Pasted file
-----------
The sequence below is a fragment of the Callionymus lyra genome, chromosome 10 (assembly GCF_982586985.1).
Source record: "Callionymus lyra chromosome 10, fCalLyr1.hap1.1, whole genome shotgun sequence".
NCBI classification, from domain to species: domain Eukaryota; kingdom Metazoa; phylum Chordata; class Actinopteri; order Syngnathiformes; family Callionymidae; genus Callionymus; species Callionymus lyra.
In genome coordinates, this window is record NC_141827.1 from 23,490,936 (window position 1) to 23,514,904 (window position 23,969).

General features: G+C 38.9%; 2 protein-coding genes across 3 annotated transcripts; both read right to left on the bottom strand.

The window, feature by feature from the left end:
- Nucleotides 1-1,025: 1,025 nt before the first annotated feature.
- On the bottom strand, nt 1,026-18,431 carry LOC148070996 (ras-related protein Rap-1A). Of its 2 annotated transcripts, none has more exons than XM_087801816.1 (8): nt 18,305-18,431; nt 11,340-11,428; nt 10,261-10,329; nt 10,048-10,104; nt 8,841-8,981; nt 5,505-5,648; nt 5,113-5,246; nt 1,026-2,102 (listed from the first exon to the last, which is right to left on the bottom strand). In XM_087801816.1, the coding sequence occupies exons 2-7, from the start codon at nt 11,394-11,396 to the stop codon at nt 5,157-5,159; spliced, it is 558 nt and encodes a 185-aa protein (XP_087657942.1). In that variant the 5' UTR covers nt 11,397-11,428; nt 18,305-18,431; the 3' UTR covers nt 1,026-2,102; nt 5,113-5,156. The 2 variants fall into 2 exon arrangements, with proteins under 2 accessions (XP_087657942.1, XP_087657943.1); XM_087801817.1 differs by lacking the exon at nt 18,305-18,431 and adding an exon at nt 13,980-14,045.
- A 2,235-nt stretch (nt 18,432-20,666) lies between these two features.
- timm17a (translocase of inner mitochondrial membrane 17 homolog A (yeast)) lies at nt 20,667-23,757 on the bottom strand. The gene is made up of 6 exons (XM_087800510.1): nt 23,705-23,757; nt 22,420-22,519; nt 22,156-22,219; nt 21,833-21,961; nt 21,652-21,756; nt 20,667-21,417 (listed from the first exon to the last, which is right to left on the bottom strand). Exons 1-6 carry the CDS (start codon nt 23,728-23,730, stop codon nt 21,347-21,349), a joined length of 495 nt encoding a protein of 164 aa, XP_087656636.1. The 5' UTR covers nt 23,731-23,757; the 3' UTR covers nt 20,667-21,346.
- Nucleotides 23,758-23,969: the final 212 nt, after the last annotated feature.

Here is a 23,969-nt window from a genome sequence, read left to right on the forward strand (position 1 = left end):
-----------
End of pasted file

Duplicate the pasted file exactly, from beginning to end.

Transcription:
The sequence below is a fragment of the Callionymus lyra genome, chromosome 10 (assembly GCF_982586985.1).
Source record: "Callionymus lyra chromosome 10, fCalLyr1.hap1.1, whole genome shotgun sequence".
NCBI classification, from domain to species: domain Eukaryota; kingdom Metazoa; phylum Chordata; class Actinopteri; order Syngnathiformes; family Callionymidae; genus Callionymus; species Callionymus lyra.
In genome coordinates, this window is record NC_141827.1 from 23,490,936 (window position 1) to 23,514,904 (window position 23,969).

General features: G+C 38.9%; 2 protein-coding genes across 3 annotated transcripts; both read right to left on the bottom strand.

The window, feature by feature from the left end:
- Nucleotides 1-1,025: 1,025 nt before the first annotated feature.
- On the bottom strand, nt 1,026-18,431 carry LOC148070996 (ras-related protein Rap-1A). Of its 2 annotated transcripts, none has more exons than XM_087801816.1 (8): nt 18,305-18,431; nt 11,340-11,428; nt 10,261-10,329; nt 10,048-10,104; nt 8,841-8,981; nt 5,505-5,648; nt 5,113-5,246; nt 1,026-2,102 (listed from the first exon to the last, which is right to left on the bottom strand). In XM_087801816.1, the coding sequence occupies exons 2-7, from the start codon at nt 11,394-11,396 to the stop codon at nt 5,157-5,159; spliced, it is 558 nt and encodes a 185-aa protein (XP_087657942.1). In that variant the 5' UTR covers nt 11,397-11,428; nt 18,305-18,431; the 3' UTR covers nt 1,026-2,102; nt 5,113-5,156. The 2 variants fall into 2 exon arrangements, with proteins under 2 accessions (XP_087657942.1, XP_087657943.1); XM_087801817.1 differs by lacking the exon at nt 18,305-18,431 and adding an exon at nt 13,980-14,045.
- A 2,235-nt stretch (nt 18,432-20,666) lies between these two features.
- timm17a (translocase of inner mitochondrial membrane 17 homolog A (yeast)) lies at nt 20,667-23,757 on the bottom strand. The gene is made up of 6 exons (XM_087800510.1): nt 23,705-23,757; nt 22,420-22,519; nt 22,156-22,219; nt 21,833-21,961; nt 21,652-21,756; nt 20,667-21,417 (listed from the first exon to the last, which is right to left on the bottom strand). Exons 1-6 carry the CDS (start codon nt 23,728-23,730, stop codon nt 21,347-21,349), a joined length of 495 nt encoding a protein of 164 aa, XP_087656636.1. The 5' UTR covers nt 23,731-23,757; the 3' UTR covers nt 20,667-21,346.
- Nucleotides 23,758-23,969: the final 212 nt, after the last annotated feature.

Here is a 23,969-nt window from a genome sequence, read left to right on the forward strand (position 1 = left end):